Hall County School District uses inclusive eligibility criteria and extensive support systems to ensure success of diverse students in its three International Baccalaureate (IB) Diploma Programmes, including its IB Bilingual Diploma Programme. While including many IB students from disadvantaged backgrounds, Hall County student success rates in earning the IB Diploma exceed state averages.

The Peach County School District has added more advanced content classes for elementary students and a pilot kindergarten enrichment class called “Bright Beginnings,” which consists of one hour of enrichment each day – 30 minutes in reading and 30 minutes in math.

Valdosta City Schools Early College Academy is a grades 6-12 program that includes low-income, first generation high school/college students who are struggling learners with potential. The students become members of the Valdosta State community with access to many university resources, and where they are given the care and support needed to meet high expectations, succeed in school, and be prepared for college coursework.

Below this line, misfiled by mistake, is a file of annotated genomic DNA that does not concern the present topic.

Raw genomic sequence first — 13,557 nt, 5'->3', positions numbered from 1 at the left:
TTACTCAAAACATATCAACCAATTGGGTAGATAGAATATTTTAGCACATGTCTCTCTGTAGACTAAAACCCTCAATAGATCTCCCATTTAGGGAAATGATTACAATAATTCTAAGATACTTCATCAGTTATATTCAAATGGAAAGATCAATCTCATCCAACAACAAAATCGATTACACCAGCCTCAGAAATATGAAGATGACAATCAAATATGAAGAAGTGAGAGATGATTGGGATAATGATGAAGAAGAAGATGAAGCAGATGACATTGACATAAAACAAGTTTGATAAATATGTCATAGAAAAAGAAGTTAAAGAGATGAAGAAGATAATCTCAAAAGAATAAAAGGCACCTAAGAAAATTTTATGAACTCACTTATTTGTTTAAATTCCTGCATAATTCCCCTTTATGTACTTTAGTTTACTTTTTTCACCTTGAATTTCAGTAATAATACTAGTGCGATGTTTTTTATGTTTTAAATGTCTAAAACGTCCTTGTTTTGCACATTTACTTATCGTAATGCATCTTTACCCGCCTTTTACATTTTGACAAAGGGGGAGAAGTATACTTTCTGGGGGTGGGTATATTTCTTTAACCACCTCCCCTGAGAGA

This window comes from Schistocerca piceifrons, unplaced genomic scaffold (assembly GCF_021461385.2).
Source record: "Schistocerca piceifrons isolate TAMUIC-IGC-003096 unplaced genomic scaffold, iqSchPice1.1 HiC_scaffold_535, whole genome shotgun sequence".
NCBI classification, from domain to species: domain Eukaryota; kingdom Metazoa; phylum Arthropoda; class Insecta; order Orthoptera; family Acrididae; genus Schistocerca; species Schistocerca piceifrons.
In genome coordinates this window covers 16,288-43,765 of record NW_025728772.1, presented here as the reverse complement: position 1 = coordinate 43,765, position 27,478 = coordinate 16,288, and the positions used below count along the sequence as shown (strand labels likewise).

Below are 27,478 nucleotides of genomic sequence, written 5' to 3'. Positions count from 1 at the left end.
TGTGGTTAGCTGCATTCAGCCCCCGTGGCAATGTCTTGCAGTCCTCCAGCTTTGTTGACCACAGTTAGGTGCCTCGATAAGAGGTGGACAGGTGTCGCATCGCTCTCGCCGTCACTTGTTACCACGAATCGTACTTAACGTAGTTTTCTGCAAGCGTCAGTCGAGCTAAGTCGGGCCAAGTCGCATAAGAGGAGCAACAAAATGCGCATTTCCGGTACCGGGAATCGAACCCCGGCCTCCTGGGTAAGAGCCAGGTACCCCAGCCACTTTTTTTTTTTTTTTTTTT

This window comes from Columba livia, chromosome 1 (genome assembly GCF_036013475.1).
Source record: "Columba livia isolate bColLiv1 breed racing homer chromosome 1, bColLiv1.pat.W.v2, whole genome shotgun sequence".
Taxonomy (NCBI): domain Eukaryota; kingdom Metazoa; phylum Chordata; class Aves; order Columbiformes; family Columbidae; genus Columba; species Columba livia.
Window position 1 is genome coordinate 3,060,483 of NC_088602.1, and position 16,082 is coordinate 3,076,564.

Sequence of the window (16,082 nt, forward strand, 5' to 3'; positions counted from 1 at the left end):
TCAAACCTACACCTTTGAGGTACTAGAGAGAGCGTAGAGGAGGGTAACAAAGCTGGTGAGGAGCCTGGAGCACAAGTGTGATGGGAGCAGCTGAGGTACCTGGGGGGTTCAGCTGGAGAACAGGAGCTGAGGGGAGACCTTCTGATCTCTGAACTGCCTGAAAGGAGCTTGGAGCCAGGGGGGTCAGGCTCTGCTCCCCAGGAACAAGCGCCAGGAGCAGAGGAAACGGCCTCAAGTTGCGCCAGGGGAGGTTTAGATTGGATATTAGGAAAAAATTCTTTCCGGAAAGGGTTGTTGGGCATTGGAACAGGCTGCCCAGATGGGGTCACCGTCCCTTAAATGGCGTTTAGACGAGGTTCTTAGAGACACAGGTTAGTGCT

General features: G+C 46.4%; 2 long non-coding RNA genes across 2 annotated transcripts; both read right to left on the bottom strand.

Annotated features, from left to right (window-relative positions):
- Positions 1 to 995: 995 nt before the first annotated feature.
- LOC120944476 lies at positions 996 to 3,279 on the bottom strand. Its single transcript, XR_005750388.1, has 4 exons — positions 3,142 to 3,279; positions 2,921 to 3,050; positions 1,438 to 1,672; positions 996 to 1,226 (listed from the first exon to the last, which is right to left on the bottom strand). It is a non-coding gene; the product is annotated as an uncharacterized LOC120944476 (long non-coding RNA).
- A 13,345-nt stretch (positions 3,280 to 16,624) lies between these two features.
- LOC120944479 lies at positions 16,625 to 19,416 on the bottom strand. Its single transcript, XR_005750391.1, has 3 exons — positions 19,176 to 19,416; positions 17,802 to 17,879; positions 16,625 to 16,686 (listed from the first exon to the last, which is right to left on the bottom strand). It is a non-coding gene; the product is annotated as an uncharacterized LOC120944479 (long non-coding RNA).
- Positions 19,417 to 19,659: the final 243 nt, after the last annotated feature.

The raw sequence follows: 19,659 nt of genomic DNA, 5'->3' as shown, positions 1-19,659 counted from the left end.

These exemplary programs give Georgia a great foundation, one on which we can build efforts to raise more students to excellence and shrink excellence gaps. But a truly comprehensive, statewide effort is needed, and we encourage the Education Reform Commission to include academic excellence in its recommendations. Doing so would help inject a massive influx of intellectual and creative talent into our economy and communities.

 

Reader Comments 0

27 comments
Lee_CPA2
Lee_CPA2

The biggest disservice we impose upon our advanced students is that we force them to sit through the elementary grades with the lowest achieving students.  It is only in eighth grade and beyond that they can segregate themselves by taking Honors, A/P, and college prep classes.  Too little, too late, IMHO.